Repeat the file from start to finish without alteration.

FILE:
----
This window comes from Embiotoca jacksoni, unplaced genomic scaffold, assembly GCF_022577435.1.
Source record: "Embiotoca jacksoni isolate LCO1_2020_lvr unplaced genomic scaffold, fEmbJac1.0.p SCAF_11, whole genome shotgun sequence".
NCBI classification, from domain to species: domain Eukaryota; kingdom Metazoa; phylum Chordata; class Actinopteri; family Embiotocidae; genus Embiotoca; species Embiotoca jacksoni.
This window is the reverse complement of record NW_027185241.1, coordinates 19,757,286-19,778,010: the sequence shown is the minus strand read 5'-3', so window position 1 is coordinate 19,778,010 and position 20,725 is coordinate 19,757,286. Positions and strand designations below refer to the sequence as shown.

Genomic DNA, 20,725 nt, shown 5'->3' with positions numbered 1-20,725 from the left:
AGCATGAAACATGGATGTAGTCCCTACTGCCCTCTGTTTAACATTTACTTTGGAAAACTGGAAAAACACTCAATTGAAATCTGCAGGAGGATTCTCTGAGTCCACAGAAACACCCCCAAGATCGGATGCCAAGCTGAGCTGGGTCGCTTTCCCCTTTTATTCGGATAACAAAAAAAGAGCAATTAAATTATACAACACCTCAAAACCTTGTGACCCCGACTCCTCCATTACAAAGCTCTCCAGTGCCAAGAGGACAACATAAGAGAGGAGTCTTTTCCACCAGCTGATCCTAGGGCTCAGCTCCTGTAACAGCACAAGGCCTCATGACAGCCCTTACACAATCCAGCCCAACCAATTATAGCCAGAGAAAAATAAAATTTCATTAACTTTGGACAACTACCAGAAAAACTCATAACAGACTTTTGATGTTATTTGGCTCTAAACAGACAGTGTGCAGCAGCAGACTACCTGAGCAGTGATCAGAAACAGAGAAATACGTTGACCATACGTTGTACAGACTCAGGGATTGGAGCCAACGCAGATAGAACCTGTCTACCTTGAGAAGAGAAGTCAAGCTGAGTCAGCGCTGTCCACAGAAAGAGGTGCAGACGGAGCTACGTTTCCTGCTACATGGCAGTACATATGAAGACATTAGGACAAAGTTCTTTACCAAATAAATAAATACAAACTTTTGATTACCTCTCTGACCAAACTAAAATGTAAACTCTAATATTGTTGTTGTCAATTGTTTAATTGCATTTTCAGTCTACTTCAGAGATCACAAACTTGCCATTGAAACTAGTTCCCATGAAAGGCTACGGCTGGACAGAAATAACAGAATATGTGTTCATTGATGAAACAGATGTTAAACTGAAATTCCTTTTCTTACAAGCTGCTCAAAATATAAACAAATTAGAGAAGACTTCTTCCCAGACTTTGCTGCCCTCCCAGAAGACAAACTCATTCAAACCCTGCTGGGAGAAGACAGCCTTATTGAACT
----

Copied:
This window comes from Embiotoca jacksoni, unplaced genomic scaffold, assembly GCF_022577435.1.
Source record: "Embiotoca jacksoni isolate LCO1_2020_lvr unplaced genomic scaffold, fEmbJac1.0.p SCAF_11, whole genome shotgun sequence".
NCBI classification, from domain to species: domain Eukaryota; kingdom Metazoa; phylum Chordata; class Actinopteri; family Embiotocidae; genus Embiotoca; species Embiotoca jacksoni.
This window is the reverse complement of record NW_027185241.1, coordinates 19,757,286-19,778,010: the sequence shown is the minus strand read 5'-3', so window position 1 is coordinate 19,778,010 and position 20,725 is coordinate 19,757,286. Positions and strand designations below refer to the sequence as shown.

Genomic DNA, 20,725 nt, shown 5'->3' with positions numbered 1-20,725 from the left:
AGCATGAAACATGGATGTAGTCCCTACTGCCCTCTGTTTAACATTTACTTTGGAAAACTGGAAAAACACTCAATTGAAATCTGCAGGAGGATTCTCTGAGTCCACAGAAACACCCCCAAGATCGGATGCCAAGCTGAGCTGGGTCGCTTTCCCCTTTTATTCGGATAACAAAAAAAGAGCAATTAAATTATACAACACCTCAAAACCTTGTGACCCCGACTCCTCCATTACAAAGCTCTCCAGTGCCAAGAGGACAACATAAGAGAGGAGTCTTTTCCACCAGCTGATCCTAGGGCTCAGCTCCTGTAACAGCACAAGGCCTCATGACAGCCCTTACACAATCCAGCCCAACCAATTATAGCCAGAGAAAAATAAAATTTCATTAACTTTGGACAACTACCAGAAAAACTCATAACAGACTTTTGATGTTATTTGGCTCTAAACAGACAGTGTGCAGCAGCAGACTACCTGAGCAGTGATCAGAAACAGAGAAATACGTTGACCATACGTTGTACAGACTCAGGGATTGGAGCCAACGCAGATAGAACCTGTCTACCTTGAGAAGAGAAGTCAAGCTGAGTCAGCGCTGTCCACAGAAAGAGGTGCAGACGGAGCTACGTTTCCTGCTACATGGCAGTACATATGAAGACATTAGGACAAAGTTCTTTACCAAATAAATAAATACAAACTTTTGATTACCTCTCTGACCAAACTAAAATGTAAACTCTAATATTGTTGTTGTCAATTGTTTAATTGCATTTTCAGTCTACTTCAGAGATCACAAACTTGCCATTGAAACTAGTTCCCATGAAAGGCTACGGCTGGACAGAAATAACAGAATATGTGTTCATTGATGAAACAGATGTTAAACTGAAATTCCTTTTCTTACAAGCTGCTCAAAATATAAACAAATTAGAGAAGACTTCTTCCCAGACTTTGCTGCCCTCCCAGAAGACAAACTCATTCAAACCCTGCTGGGAGAAGACAGCCTTATTGAACT